Stroke Requires Fast Medical Attention
A stroke is what occurs when blood flow to the brain is blocked or stopped. Within a few minutes of a stroke, brain cells begin to die. This is why it's so important for someone who is having a stroke to get medical attention as quickly as possible. Stroke affects about one person every four minutes in the US, according to the Centers for Disease Control and Prevention.
There are two kinds of stroke: ischemic and hemorrhagic. In ischemic stroke, the most common type, a blood clot blocks a blood vessel in the brain. In hemorrhagic stroke, a blood vessel breaks and bleeds into the brain.
Stroke Screening Event
Are you at risk for a possible stroke? Join St. Mary's Regional Medical Center for a Stroke Screening Event on Friday, May 10.
Level II Stroke Center
The Oklahoma State Health Department has designated St. Mary’s Regional Medical Center as a Level II Stroke Center. This means that the St. Mary's Regional stroke team has an organized approach and protocols for managing patients who come to the hospital for stroke treatment. Immediate neurosurgical backup is available at St. Mary's Regional, and everyone involved in treating patients knows his or her role, and works together to provide care.
As a designated Level II Stroke Center, our stroke team provides:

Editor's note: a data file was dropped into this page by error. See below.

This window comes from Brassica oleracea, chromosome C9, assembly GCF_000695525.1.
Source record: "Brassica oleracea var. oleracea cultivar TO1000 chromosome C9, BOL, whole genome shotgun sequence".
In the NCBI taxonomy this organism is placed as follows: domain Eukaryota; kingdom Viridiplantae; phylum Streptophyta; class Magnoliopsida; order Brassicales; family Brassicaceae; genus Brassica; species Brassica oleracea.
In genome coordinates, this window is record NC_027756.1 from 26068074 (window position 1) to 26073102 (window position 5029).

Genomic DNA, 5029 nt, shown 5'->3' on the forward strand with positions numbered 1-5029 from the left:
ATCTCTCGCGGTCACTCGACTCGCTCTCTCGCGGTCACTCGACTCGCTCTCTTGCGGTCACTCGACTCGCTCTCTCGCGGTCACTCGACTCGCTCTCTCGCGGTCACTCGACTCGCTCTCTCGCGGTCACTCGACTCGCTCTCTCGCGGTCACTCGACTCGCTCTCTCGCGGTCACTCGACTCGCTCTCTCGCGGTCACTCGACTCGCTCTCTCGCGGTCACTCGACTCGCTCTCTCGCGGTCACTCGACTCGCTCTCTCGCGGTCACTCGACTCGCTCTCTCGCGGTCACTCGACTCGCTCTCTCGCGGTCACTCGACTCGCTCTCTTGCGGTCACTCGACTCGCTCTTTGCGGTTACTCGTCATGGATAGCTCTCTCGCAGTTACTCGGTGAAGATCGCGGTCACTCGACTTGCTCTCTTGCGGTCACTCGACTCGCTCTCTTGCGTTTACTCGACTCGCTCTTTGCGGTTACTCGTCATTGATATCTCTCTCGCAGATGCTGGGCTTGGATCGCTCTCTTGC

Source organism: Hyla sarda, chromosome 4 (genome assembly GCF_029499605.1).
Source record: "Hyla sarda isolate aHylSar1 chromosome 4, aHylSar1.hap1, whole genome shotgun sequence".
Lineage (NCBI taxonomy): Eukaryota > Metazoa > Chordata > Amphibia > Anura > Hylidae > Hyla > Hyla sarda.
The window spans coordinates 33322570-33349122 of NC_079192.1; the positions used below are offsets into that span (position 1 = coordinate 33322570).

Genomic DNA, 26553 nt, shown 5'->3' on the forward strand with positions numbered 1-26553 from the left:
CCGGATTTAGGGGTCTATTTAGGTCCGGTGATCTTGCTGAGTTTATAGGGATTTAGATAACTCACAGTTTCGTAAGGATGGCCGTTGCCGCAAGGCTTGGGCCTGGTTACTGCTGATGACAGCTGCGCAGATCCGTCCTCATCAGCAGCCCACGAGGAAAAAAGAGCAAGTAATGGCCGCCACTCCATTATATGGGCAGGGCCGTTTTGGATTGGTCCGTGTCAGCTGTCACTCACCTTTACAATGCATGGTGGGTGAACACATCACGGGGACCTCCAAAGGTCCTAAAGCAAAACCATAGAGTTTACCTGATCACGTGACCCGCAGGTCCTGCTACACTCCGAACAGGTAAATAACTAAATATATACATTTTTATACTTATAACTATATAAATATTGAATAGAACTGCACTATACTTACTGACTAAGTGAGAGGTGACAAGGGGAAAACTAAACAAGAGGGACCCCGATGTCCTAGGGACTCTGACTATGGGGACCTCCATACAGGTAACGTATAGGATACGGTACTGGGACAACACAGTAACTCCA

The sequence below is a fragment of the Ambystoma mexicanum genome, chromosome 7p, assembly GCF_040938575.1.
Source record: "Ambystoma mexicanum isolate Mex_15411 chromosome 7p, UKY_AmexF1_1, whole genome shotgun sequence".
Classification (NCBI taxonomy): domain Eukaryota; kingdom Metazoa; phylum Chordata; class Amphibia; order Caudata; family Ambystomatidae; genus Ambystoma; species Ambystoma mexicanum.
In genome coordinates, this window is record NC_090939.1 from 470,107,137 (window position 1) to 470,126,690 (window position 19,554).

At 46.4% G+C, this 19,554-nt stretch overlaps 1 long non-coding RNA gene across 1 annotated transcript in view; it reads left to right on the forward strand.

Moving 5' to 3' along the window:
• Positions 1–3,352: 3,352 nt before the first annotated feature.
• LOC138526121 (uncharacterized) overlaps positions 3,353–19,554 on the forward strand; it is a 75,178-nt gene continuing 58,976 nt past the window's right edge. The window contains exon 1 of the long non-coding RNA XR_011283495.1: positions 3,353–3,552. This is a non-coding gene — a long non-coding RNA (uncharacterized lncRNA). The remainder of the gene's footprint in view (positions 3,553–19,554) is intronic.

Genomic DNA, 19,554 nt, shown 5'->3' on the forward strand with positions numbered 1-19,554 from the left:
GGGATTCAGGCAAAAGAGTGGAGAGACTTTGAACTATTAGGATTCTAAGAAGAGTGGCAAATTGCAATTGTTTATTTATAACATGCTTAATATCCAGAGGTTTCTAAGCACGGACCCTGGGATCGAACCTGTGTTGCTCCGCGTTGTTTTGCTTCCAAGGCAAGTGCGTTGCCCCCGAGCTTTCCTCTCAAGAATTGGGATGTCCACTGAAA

- Individualized care to meet stroke patients’ needs
- The active involvement of patients in their hospital care
- A streamlined, secure and private flow of patient information
- The proper use and handling of data to continually improve the quality of care for stroke patients
- Increased awareness of stoke prevention and education throughout the community.
Watch this short video to learn about stroke and stroke care.
Rehabilitation After Stroke
The physical and occupational therapists at the Rehabilitation Institute of St. Mary's Regional Medical Center helped Randy Caywood relearn activities of daily living.
Symptoms of stroke include:
- Numbness or weakness of the face, arm or leg—especially on one side of the body
- Difficulty with speaking or understanding speech
- Trouble seeing in one or both eyes
- Trouble walking, dizziness, loss of balance or coordination
- Severe headache with no known cause.
If you or someone you're with has any of these symptoms, you must get yourself or them to a hospital immediately. Staff in the emergency department will administer acute stroke medications to try to stop a stroke while it is happening. Ischemic stroke, the most common type of stroke, is treated with the 'clot-busting' drug known as tPA. The drug must be given to patients within three- to four-and-a-half hours after the onset of stroke symptoms.
Think FAST and Save a Life
If you or someone near you may be having a stroke, call 9-1-1 right away. The quicker you call for help, the sooner medical treatment can begin.
Use the acronym FAST to quickly identify possible strokes:
The best way to keep your brain healthy is to avoid a stroke in the first place. The best ways to prevent stroke are to do the following:
- Keep your blood pressure controlled through lifestyle changes and/or medications
- Don't smoke or stop smoking
- Take steps to manage your cholesterol
- Limit your alcohol consumption
- Exercise regularly
- Maintain a healthy weight.